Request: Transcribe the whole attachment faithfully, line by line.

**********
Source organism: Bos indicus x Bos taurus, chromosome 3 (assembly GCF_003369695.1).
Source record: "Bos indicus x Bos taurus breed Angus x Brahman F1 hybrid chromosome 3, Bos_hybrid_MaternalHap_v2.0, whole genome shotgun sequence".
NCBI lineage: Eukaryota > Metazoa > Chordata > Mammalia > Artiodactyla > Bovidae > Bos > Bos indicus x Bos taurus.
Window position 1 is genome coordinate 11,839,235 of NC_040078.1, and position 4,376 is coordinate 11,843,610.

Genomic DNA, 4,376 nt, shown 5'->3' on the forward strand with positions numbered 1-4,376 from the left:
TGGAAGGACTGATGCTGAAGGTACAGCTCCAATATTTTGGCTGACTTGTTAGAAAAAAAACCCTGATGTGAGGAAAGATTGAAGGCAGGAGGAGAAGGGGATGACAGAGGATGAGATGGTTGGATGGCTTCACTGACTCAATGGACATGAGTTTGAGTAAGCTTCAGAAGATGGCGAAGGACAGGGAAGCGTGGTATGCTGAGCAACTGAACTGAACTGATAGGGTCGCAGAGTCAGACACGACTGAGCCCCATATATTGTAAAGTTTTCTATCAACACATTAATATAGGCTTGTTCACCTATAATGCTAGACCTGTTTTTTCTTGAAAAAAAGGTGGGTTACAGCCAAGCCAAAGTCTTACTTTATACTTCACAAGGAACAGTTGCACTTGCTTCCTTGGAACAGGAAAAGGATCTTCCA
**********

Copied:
Source organism: Bos indicus x Bos taurus, chromosome 3 (assembly GCF_003369695.1).
Source record: "Bos indicus x Bos taurus breed Angus x Brahman F1 hybrid chromosome 3, Bos_hybrid_MaternalHap_v2.0, whole genome shotgun sequence".
NCBI lineage: Eukaryota > Metazoa > Chordata > Mammalia > Artiodactyla > Bovidae > Bos > Bos indicus x Bos taurus.
Window position 1 is genome coordinate 11,839,235 of NC_040078.1, and position 4,376 is coordinate 11,843,610.

Genomic DNA, 4,376 nt, shown 5'->3' on the forward strand with positions numbered 1-4,376 from the left:
TGGAAGGACTGATGCTGAAGGTACAGCTCCAATATTTTGGCTGACTTGTTAGAAAAAAAACCCTGATGTGAGGAAAGATTGAAGGCAGGAGGAGAAGGGGATGACAGAGGATGAGATGGTTGGATGGCTTCACTGACTCAATGGACATGAGTTTGAGTAAGCTTCAGAAGATGGCGAAGGACAGGGAAGCGTGGTATGCTGAGCAACTGAACTGAACTGATAGGGTCGCAGAGTCAGACACGACTGAGCCCCATATATTGTAAAGTTTTCTATCAACACATTAATATAGGCTTGTTCACCTATAATGCTAGACCTGTTTTTTCTTGAAAAAAAGGTGGGTTACAGCCAAGCCAAAGTCTTACTTTATACTTCACAAGGAACAGTTGCACTTGCTTCCTTGGAACAGGAAAAGGATCTTCCA